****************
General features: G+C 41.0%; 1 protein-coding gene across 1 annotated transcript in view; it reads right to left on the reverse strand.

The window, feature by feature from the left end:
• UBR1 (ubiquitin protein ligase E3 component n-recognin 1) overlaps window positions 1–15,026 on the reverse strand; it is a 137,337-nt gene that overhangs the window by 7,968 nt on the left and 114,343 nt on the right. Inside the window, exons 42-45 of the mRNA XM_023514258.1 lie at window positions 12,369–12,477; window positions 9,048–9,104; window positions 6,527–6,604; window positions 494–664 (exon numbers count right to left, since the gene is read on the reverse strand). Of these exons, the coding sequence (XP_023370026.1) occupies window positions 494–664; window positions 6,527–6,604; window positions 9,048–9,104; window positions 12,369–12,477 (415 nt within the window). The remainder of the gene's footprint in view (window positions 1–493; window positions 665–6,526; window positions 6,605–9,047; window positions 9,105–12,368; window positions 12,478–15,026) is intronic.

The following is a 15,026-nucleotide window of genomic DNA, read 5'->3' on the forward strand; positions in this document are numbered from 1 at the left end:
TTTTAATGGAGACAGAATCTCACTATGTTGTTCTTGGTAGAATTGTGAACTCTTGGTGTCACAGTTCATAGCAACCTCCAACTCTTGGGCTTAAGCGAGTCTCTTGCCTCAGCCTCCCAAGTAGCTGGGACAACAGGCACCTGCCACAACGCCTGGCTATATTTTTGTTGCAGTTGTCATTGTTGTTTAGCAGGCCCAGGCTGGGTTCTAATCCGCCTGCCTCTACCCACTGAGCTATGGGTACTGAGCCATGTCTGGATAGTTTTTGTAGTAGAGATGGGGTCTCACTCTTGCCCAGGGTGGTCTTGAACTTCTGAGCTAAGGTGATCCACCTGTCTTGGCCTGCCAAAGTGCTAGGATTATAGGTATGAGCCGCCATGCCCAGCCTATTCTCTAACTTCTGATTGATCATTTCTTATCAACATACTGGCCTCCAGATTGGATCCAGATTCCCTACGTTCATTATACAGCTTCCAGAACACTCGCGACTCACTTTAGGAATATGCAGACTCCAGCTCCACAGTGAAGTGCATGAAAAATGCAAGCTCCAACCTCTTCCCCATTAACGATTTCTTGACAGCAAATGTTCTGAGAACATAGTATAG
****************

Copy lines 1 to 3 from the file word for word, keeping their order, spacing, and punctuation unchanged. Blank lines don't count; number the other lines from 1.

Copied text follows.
General features: G+C 41.0%; 1 protein-coding gene across 1 annotated transcript in view; it reads right to left on the reverse strand.

The window, feature by feature from the left end:
• UBR1 (ubiquitin protein ligase E3 component n-recognin 1) overlaps window positions 1–15,026 on the reverse strand; it is a 137,337-nt gene that overhangs the window by 7,968 nt on the left and 114,343 nt on the right. Inside the window, exons 42-45 of the mRNA XM_023514258.1 lie at window positions 12,369–12,477; window positions 9,048–9,104; window positions 6,527–6,604; window positions 494–664 (exon numbers count right to left, since the gene is read on the reverse strand). Of these exons, the coding sequence (XP_023370026.1) occupies window positions 494–664; window positions 6,527–6,604; window positions 9,048–9,104; window positions 12,369–12,477 (415 nt within the window). The remainder of the gene's footprint in view (window positions 1–493; window positions 665–6,526; window positions 6,605–9,047; window positions 9,105–12,368; window positions 12,478–15,026) is intronic.